A police officer in his squad followed a vehicle from a bar for a short time before the vehicle turned into the parking lot of a closed restaurant. A couple minutes later, the officer returned and parked behind the still-running car, the driver of which appeared to be unconscious. The officer did not have his emergency lights or his spotlight on. The driver got out of the car and approached the squad and the officer too got out. The officer asked for identification, and shortly thereafter noted sings of intoxication ultimately leading to arrest.
The court of appeals, relying on County of Grant v. Vogt, 2014 WI 76, ¶30, 356 Wis. 2d 343, 850 N.W.2d 253, holds the encounter consensual, and thus concludes Elliott’s suppression motion was properly denied:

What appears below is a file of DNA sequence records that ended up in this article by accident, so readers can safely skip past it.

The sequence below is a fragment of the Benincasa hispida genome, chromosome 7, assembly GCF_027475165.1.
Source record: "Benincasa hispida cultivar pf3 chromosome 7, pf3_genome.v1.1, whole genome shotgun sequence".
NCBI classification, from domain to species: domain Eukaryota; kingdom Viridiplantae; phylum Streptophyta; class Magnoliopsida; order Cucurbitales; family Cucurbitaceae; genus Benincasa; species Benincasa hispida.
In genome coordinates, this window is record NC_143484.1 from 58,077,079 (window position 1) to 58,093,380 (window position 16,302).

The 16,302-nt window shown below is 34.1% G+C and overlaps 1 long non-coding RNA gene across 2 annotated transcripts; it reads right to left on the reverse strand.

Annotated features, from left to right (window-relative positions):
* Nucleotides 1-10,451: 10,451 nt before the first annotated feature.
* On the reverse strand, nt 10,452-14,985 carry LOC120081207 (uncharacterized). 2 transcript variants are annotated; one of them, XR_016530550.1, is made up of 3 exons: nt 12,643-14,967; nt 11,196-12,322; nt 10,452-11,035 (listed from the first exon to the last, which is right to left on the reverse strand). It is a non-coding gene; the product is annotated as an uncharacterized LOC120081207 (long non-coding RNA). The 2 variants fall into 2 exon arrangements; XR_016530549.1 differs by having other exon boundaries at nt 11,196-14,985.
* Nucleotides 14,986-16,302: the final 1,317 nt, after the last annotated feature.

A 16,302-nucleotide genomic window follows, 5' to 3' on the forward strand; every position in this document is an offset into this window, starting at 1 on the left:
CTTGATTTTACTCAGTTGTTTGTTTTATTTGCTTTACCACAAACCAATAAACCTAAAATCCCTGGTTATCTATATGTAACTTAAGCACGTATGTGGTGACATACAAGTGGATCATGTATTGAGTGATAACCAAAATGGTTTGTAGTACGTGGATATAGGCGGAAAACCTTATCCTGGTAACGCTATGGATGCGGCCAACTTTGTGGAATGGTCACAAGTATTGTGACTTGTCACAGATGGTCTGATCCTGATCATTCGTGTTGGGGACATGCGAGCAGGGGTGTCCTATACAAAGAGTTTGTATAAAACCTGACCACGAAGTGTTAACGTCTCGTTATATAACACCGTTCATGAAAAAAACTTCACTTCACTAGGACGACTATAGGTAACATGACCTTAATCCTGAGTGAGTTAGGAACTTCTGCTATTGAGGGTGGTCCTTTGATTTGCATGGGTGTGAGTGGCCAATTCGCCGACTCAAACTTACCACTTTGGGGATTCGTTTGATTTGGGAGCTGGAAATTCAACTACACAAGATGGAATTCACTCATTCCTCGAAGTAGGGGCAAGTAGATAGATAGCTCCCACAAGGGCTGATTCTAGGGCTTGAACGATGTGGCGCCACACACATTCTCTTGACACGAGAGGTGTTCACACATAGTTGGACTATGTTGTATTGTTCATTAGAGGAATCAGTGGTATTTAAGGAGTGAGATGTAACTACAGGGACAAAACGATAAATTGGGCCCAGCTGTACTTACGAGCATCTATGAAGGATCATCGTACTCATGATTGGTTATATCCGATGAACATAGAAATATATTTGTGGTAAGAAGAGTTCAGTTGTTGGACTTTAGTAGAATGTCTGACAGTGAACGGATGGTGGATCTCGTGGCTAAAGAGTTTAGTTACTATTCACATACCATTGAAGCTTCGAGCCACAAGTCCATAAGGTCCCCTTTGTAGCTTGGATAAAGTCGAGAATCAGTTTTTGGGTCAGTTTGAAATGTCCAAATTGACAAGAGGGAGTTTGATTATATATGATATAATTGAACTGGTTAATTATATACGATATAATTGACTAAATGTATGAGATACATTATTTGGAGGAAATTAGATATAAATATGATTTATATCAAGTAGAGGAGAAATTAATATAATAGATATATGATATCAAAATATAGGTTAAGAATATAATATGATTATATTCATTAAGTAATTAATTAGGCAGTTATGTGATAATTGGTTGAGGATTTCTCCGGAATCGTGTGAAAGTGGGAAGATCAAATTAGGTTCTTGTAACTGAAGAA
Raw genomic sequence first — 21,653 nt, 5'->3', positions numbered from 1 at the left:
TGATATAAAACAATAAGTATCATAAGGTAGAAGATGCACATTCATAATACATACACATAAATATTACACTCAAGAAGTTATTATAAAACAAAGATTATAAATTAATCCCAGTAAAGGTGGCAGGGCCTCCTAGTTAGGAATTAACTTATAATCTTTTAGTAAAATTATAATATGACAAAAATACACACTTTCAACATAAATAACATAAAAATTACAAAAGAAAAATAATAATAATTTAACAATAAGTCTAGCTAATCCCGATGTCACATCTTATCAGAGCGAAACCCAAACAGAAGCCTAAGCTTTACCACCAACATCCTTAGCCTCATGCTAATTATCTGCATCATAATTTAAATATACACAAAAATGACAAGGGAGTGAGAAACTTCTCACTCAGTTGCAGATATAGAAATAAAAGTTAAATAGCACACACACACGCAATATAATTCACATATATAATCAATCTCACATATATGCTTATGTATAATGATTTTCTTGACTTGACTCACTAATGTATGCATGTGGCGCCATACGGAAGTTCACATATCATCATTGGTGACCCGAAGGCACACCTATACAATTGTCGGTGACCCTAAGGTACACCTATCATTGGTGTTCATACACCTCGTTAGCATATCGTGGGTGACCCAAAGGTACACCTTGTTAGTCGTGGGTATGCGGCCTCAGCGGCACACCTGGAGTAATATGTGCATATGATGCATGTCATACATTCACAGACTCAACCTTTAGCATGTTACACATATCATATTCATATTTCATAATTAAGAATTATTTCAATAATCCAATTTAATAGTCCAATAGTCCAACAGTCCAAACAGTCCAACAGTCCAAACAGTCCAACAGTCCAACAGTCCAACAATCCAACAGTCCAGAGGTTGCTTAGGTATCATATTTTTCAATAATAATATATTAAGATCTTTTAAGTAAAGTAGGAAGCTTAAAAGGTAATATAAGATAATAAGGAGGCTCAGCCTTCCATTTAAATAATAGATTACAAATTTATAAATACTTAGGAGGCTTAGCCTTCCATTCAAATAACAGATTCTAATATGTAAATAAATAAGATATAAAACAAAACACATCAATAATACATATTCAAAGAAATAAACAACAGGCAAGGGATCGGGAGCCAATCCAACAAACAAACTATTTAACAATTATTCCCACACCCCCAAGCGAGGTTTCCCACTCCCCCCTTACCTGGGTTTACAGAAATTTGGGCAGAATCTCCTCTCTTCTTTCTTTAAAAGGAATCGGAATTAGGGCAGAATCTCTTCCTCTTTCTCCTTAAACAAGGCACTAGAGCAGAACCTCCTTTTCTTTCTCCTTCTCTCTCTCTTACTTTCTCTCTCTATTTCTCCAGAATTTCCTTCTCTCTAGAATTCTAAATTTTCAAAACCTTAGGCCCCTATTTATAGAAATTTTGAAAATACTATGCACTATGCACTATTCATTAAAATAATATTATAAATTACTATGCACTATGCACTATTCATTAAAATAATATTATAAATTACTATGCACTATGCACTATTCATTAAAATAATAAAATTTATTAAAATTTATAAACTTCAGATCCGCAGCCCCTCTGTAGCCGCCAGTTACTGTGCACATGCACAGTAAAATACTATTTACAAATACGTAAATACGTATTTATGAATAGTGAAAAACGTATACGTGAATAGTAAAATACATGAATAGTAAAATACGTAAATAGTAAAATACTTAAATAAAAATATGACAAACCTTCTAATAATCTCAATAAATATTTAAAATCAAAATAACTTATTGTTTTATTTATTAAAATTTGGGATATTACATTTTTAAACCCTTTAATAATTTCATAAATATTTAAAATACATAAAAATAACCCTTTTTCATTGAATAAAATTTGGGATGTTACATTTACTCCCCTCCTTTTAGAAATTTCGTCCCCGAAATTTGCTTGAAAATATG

In the present case, we agree with the State that Elliott’s contact with Wiercyski was a consensual encounter and fits easily within Vogt. Elliott’s car was parked in a parking lot of a closed establishment in the early morning hours, Wiercyski did not activate his squad lights or spot light, and Wiercyski did not block the exit of the parking lot. Unlike in Vogt, Wiercyski did not even approach Elliott’s vehicle or make any requests before Elliott voluntarily made contact with Wiercyski….. Under these facts, Elliott was given a “choice to refuse an officer’s attempt to converse and thereby retain his privacy, or respond by talking to the officer and aiding the officer in his duty to protect the public.” Id., ¶52. That choice in and of itself does not violate the Fourth Amendment. Id. While it was Elliott’s “social instinct” to engage Wiercyski as he assumed that Wiercyski wanted to talk to him, the facts indicate that Elliott would have felt free to leave and, thus, the encounter was entirely consensual and the Fourth Amendment was not implicated. See id., ¶53